Take Me to the River
Take Me to the River , music documentary, rated PG, The Screen, 2.5 chiles Music and Memphis are inseparably entwined in Martin Shore’s documentary. Narrator Terrence Howard opens the film by fervently praising the largest city on the Mississippi River as an “integrated music utopia.” This spirit is sustained by the numerous musicians, varying in age and professional stature, who come together in the movie to do what they do best — which is not just reminiscing about the good old days (though several are experts at that), but recording a studio album together, with Shore documenting the process.
The idea of a record being made in order to be filmed seems like it might lead to overproduced results. This is partly the case. The film’s saving grace is its foundational concept of mentorship. All 12 of the recorded tracks feature a pairing of at least one legend from the past and one newer voice. Examples include Booker T. Jones working with rapper Al Kapone, and William Bell and Snoop Dogg with students from the Stax Music Academy. The collaborations are not always perfect, though they are consistent with the message of the film — that Memphis’ rich history of developing key musical genres comes from the intermingling of the city’s diverse people and sounds.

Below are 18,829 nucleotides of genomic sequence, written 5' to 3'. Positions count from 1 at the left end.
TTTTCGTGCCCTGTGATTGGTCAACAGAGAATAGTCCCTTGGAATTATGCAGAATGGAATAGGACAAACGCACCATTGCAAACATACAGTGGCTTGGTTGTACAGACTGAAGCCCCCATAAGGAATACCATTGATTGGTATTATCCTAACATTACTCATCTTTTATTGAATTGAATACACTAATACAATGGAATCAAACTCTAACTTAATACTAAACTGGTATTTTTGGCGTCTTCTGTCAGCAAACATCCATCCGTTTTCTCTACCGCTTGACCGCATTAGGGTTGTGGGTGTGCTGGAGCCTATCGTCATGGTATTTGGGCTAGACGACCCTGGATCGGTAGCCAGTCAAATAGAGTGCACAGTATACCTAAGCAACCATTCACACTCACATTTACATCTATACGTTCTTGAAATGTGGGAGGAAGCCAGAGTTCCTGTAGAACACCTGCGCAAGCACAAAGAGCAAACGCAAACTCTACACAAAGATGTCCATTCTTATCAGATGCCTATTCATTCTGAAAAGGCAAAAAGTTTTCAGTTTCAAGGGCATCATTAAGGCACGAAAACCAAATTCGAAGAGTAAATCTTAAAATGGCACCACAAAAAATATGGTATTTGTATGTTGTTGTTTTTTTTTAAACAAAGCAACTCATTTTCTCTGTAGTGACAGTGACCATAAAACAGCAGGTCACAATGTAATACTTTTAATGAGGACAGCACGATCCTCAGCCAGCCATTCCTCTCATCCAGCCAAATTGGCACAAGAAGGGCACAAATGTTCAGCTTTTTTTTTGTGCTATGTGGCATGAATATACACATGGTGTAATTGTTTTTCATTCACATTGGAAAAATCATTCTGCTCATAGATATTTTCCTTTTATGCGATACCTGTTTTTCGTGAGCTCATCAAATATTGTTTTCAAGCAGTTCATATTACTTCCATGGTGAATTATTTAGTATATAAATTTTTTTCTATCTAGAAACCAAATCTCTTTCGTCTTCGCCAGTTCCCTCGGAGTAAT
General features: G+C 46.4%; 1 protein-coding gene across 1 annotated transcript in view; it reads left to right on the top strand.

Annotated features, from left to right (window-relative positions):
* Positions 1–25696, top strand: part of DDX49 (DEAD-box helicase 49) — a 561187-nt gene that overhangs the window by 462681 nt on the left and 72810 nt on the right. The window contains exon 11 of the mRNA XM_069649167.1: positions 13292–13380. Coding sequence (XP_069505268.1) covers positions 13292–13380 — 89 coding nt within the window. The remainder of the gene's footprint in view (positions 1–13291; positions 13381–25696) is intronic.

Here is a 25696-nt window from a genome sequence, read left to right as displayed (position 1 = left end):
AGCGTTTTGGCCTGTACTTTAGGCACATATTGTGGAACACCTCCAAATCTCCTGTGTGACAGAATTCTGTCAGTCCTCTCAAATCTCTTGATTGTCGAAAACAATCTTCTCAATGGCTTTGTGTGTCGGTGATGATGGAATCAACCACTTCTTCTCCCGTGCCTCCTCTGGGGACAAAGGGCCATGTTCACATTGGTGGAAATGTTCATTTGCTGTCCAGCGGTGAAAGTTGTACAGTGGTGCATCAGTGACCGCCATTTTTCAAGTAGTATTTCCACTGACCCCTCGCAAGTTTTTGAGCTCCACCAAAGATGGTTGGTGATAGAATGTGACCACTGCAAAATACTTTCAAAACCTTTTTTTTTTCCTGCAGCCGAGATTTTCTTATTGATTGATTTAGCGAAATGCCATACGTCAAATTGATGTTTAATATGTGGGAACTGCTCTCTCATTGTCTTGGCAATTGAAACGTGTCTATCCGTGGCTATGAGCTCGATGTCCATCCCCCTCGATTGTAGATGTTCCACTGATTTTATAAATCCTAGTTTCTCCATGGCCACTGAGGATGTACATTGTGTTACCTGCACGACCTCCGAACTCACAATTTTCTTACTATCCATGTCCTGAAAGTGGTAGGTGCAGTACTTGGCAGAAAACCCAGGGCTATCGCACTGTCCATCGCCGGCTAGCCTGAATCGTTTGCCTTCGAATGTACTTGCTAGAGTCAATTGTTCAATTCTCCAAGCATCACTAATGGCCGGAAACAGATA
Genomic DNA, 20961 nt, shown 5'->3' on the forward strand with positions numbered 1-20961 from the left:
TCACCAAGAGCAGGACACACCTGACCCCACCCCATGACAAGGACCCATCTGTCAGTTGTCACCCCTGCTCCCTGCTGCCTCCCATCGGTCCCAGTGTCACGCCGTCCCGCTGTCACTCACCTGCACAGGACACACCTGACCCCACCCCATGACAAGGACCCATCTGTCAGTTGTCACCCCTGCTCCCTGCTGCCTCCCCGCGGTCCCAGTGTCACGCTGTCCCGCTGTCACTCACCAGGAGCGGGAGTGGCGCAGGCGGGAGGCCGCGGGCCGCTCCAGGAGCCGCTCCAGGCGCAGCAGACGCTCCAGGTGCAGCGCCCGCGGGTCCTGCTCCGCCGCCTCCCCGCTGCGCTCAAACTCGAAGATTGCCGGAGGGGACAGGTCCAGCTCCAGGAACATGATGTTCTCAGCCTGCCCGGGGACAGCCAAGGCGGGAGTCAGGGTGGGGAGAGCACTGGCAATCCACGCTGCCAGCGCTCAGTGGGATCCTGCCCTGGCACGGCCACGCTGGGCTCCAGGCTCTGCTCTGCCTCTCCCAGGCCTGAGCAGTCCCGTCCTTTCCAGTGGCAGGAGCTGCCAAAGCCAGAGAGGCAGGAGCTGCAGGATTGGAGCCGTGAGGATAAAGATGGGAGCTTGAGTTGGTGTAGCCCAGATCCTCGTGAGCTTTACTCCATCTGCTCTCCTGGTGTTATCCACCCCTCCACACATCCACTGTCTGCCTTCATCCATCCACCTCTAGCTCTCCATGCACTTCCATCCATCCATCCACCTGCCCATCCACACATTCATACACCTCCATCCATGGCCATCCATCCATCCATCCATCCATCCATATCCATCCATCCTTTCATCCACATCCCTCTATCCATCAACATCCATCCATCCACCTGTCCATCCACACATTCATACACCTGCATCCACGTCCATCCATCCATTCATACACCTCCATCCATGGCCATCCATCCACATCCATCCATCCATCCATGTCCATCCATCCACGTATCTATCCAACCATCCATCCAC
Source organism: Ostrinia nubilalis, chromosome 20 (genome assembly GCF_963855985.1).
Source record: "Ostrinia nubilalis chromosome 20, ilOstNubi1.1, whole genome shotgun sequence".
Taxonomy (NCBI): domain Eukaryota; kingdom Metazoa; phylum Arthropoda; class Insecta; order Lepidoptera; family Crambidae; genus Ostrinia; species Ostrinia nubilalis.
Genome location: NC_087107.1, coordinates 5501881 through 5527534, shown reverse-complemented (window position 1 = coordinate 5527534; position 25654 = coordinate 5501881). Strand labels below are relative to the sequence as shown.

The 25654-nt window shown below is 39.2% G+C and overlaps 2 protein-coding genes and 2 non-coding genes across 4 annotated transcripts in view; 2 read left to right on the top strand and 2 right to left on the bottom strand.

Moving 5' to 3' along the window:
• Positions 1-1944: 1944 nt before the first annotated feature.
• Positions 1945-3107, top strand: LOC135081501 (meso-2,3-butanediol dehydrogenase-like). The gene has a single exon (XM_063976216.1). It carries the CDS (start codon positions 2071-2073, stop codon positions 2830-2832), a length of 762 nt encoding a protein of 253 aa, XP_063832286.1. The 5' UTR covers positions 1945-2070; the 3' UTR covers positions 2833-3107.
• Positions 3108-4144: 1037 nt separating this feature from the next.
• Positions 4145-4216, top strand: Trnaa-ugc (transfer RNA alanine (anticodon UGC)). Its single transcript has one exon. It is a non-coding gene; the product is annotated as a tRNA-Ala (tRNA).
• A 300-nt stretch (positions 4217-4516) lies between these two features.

The storied Stax Records is the touching point for most of the older players. Synonymous with the Memphis soul movement of the 1960s, the label and studio put out landmark releases by artists such as Otis Redding and Isaac Hayes. Al Bell, the label’s executive for part of its history, says in the film, “Stax didn’t say, ‘We want you to sound like this or sound like that.’ Stax was saying come on in and be yourself. … That’s what made it so authentic.” This authenticity does not carry over fully to the sessions in the film. The occasionally forced artist match-ups lead to some participants not knowing who they are working with until the person arrives at the studio (and sometimes not even then). But again, the positivity of the players buoys most dips in musical quality and narrative, especially in the case of the older musicians — a number of whom are captured recording their final takes. While most viewers of Take Me to the River won’t be glued to the edges of their seats or rush out to the record store after the credits roll, the film is a touching tribute to the musicians who paved the way for the present generation, and it offers a promising outlook on what’s to come.
From me to you: Bobby “Blue” Bland and Lil’ P-Nut